open mind and we complete our investigations before we allege wrongdoing by anybody. our allegations are made under oath. and supported by credible evidence. and we treat everyone with respect and deal with one another in good faith. you and i are the beneficiaries and the temporary trustees of a remarkable experiment in self government. like each member of congress, the deputy attorney general, the fbi director, and other department officials represent the people of the united states. president trump appointed us. senate confirmed our nominations. and we swore an oath and we accepted responsibility for helping to run the department of justice. that oath requires us to make controversial decisions. so here's the advice that i give the department of justice employees. faithfully pursue the agency mission and administration goals in a manner consistent with laws, regulations, policies and
principles. be prepared to face criticism. that's part of the job. but ignore the tyranny of the news cycle. stick to the rule of law. and make honest decisions that will always with stand fair and objective review. our department is 115,000 employees work diligently every day to keep america safe. most of their good work is never the subject of any congressional hearing. it is a tremendous privilege to work in an organization that seeks the truth and serves the law. but the department of justice is not perfect. we will keep working to make it better. and we welcome your constructive assistance. thank you. >> thank you, deputy attorney general. director wray, welcome. >> thank you. >> and i want to thank you both for getting here. i know how far come a long way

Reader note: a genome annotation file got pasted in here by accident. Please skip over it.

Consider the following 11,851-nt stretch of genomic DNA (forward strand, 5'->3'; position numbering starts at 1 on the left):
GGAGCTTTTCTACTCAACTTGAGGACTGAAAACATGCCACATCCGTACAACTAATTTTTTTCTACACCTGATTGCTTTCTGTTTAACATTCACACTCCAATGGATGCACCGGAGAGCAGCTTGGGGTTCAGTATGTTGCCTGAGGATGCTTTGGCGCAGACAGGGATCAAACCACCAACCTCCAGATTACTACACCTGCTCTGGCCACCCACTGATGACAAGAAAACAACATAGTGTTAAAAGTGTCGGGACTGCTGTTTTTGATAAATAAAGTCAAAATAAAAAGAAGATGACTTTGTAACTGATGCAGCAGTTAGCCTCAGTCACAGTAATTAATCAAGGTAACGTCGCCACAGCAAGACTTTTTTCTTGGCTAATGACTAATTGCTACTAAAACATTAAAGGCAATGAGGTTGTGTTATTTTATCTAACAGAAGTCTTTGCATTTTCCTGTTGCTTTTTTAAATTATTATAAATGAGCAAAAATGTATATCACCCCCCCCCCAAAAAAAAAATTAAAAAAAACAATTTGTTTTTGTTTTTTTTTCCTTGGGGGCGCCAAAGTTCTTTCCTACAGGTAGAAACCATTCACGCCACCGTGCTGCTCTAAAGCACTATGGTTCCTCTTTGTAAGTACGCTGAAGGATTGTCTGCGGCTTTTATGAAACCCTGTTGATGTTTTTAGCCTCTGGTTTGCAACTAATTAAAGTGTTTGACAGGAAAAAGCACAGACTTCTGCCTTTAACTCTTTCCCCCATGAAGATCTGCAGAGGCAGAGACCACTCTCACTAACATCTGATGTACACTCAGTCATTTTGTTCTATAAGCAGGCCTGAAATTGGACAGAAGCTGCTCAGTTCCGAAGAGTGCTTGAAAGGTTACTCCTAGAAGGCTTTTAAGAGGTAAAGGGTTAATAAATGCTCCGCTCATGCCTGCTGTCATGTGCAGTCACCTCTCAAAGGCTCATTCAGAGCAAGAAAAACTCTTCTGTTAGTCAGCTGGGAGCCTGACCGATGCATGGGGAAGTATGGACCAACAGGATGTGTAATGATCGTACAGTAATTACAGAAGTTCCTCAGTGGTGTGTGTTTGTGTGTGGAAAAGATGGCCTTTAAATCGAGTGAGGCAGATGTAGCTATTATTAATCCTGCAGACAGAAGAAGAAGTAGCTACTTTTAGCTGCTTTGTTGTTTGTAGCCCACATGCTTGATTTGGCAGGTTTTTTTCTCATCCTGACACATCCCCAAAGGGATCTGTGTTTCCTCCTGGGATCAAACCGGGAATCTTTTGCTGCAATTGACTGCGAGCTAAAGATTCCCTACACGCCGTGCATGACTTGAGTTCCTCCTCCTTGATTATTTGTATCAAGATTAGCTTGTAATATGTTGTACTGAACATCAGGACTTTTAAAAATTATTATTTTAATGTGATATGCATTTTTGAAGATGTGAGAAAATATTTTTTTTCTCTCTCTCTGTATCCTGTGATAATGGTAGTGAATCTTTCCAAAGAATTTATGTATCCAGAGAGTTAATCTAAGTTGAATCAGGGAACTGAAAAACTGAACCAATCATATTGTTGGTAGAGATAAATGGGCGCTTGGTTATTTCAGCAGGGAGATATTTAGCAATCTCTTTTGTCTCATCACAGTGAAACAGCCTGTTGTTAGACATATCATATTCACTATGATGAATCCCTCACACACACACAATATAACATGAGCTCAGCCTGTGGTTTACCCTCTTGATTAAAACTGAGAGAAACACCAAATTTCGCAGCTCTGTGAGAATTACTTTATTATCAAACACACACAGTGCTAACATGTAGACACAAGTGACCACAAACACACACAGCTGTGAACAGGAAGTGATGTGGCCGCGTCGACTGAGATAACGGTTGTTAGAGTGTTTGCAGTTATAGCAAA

to get here. and under difficult situations with an injury. >> thank you. good morning, mr. chairman, members of the committee, i appreciate this opportunity to discuss the fbi's response to the inspector general's report on doj and fbi activities in the run up to the 2016 election. we take that report very seriously. and we accept its findings and recommendations. we are already doing a whole number of things to address those recommendations. and we are determined to emerge from this experience better and wiser. the fbi is entrusted with a lot of authority and our actions are appropriately, therefore, subject to close oversight. that oversight can make the fbi stronger and the public safer. part of that oversight includes whole some responses to legitimate oversight requests for documents and information. for months, we have been working
with your committees to make witnesses available, answer questions, and produce or make available to you and your staff over now 880,000 pages. although we have now substantially complied with a majority of the committee's subpoena, we are determined to get through the outstanding items, and we have increased staffing on this project even further. in just the past week, for example, we have had approximately 100 employees working day and night, dedicated to this project through the weekend, to collect, review, process, and produce thousands of additional pages. turning to the ig's report, although the ig report did not find any evidence of political bias or improper consideration actually impacting the investigation under review, that report did identifier ors of judgment, violations of or disregard for policy, and decisions that certainly in the